The focus of this study was the application of advanced oxidation photoprocesses, heterogeneous photocatalysis and photo-Fenton, in the degradation of pollutant load and amoxicillin in wastewater from the University Hospital of Santa Maria (HUSM), evaluating the photoreactors performance in the degradation efficiency. In the hospital wastewater there is a wide variety of harmful pharmaceuticals to the environment, consequently, it is necessary to use efficient treatment to degrade them. An alternative for the treatment of these toxic compounds and recalcitrant is the application of advanced oxidation processes (AOPs), which are based on the generation of radical species, such as the hydroxyl radical (HO·), which act as strong oxidizing agents, which have emerged as a promising technology for the degradation a wide range of compounds, including xenobiotic pharmaceuticals, pollutants to convert them in to innocuous end products such as CO2 and H2O. The wastewater from the University Hospital of Santa Maria (HUSM) was treated by heterogeneous photocatalytic process and photo-Fenton process using the Response Surface Methodology (RSM) for the optimization of the removal efficiency of the chemical oxygen demand (COD). For the sample treatment, the photoreactor type Dewar-like, with recirculation, and rotating disc photoreactor, type batch and with TiO2 supported, were used. The two reactors have capacity for 1800 mL and the ultraviolet (UV) radiation is emitted by medium pressure mercury vapor lamp (125 W and intensity of 401 W m-2). In order to quantify the luminous energy emitted by the lamps that is converted in chemical energy a potassium ferrioxalate actinometry solutions was used, measuring the photon flux (q = 1.71⋅10-5 1.25⋅10-7 in Dewar-like photoreactor and q = 9.25⋅10-6 1.86⋅10-7 mol s-1 in rotating disc photoreactor). In the Dewar-like photoreactor, the abatement COD of hospital wastewater has reached 44% in the treatment by heterogeneous photocatalysis and 65% by photo-Fenton; in the hospital wastewater treatment by heterogeneous photocatalysis in rotating disc photoreactor, a COD reduction of 36% was obtained. The toxicity (LC50 values, median lethal concentration) of the hospital wastewater pre- and post-treatment was determined by means of the bioassay Artemia salina. The evolution of acute toxicity in the hospital wastewater treatment attained a 46% toxicity inhibition by heterogeneous photocatalysis (pH 3, 800 mg L-1 of TiO2 and 30 C) and 44% by photo-Fenton process (pH 3, 528 mg L-1 of H2O2 e 255 mg L-1 of Fe2+). The amoxicillin degradation efficiency was evaluated through HPLC-UV (high performance liquid chromatography), λmax = 238 nm, using the mobile phase methanol: water:0.01 mol L-1 KH2PO4 (20:70:10, v/v) at pH 4. Employing the Dewar-like photoreactor, a 100% of amoxicillin degradation in hospital wastewater was attained after 30 min by heterogeneous photocatalysis treatment and 85% of amoxicillin degradation was attained after 60 min by photo-Fenton treatment. When the rotating disc photoreactor was used, 100% of amoxicillin degradation in hospital wastewater was attained after 60 min of treatment. The photonic efficiency was lower in the rotating disc photoreactor (3.77 0.19%) than in the Dewar-like photoreactor (30.00 0.67% for the photo-Fenton process and 19.02 0.88% for the heterogeneous photocatalysis process). The Dewar-like photoreactor design has made it possible to achieve good results; the cylindrical shape and the wall mirror decrease the radiation losses, when the parallel rays focus the concave mirror on the reactor wall, they in return converged on the particles of TiO2 or Fenton reagent, allowing the radiation to reach other reactor parts. When the TiO2 is immobilized, there is a little resistance to the mass transfer between hydroxyl radicals and organic compounds in solution. However, there are advantages in working with the catalyst in the immobilized form, instead of in suspension, because it avoids the separation stage after the treatment, what makes their reuse possible; in addition, it allows continuous operation. The rotating disc and Dewar-like photoreactors performance in the treatment of hospital wastewater and of amoxicillin solution by heterogeneous photocatalysis and photo-Fenton processes were satisfactory.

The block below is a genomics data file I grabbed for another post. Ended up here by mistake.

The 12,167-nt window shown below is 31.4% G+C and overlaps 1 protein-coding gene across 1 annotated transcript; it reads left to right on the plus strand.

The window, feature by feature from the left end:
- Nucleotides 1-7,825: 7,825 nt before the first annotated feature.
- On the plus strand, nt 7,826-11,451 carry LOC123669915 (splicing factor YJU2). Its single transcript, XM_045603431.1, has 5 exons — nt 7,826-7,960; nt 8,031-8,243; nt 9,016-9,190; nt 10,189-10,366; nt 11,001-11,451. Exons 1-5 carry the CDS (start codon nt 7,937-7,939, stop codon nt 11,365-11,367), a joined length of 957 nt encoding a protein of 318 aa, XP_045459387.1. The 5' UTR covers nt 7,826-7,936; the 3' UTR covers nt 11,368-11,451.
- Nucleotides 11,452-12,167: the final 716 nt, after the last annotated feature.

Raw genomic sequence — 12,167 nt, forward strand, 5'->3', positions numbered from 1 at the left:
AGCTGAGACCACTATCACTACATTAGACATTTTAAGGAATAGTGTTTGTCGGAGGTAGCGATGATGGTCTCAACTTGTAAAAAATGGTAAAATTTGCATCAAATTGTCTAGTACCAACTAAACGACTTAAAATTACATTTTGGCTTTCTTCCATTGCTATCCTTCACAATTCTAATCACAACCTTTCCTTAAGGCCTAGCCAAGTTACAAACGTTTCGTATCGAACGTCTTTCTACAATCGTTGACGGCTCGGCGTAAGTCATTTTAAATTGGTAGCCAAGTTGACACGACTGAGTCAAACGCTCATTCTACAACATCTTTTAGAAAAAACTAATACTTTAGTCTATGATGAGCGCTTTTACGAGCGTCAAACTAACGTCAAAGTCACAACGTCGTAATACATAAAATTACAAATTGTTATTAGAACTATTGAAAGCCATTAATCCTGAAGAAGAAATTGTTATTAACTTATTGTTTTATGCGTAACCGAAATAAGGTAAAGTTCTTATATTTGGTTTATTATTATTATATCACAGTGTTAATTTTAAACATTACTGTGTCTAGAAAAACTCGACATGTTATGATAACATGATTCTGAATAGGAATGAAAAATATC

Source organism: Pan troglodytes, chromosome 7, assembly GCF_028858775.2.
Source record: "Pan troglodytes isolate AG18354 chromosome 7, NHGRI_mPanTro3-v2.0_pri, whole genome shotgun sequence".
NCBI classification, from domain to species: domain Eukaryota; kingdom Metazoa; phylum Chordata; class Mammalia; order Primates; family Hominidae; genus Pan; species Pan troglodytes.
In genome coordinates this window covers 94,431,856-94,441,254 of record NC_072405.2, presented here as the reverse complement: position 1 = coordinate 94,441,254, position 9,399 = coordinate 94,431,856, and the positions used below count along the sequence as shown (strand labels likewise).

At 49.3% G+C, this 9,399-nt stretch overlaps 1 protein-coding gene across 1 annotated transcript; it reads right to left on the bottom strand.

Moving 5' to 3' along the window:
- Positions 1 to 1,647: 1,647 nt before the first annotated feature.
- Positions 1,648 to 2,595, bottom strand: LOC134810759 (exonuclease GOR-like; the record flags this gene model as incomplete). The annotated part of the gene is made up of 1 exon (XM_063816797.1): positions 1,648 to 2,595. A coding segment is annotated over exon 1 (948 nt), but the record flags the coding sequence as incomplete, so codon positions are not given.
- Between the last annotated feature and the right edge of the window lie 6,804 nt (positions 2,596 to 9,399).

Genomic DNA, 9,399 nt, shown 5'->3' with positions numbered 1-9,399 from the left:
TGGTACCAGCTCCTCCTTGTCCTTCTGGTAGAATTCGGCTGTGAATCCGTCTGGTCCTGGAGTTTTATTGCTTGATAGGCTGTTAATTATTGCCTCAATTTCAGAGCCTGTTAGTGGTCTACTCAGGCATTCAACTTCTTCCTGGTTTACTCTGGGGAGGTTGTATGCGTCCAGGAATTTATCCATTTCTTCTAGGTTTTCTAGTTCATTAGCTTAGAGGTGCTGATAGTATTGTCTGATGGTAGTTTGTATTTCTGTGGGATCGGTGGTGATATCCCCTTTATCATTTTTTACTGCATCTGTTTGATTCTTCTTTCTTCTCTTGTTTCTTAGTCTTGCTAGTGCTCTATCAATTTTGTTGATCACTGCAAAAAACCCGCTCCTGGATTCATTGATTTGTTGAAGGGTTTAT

radiação ultravioleta quimica processos avançados de oxidação amoxicilina efluente hospitalar fotorreator

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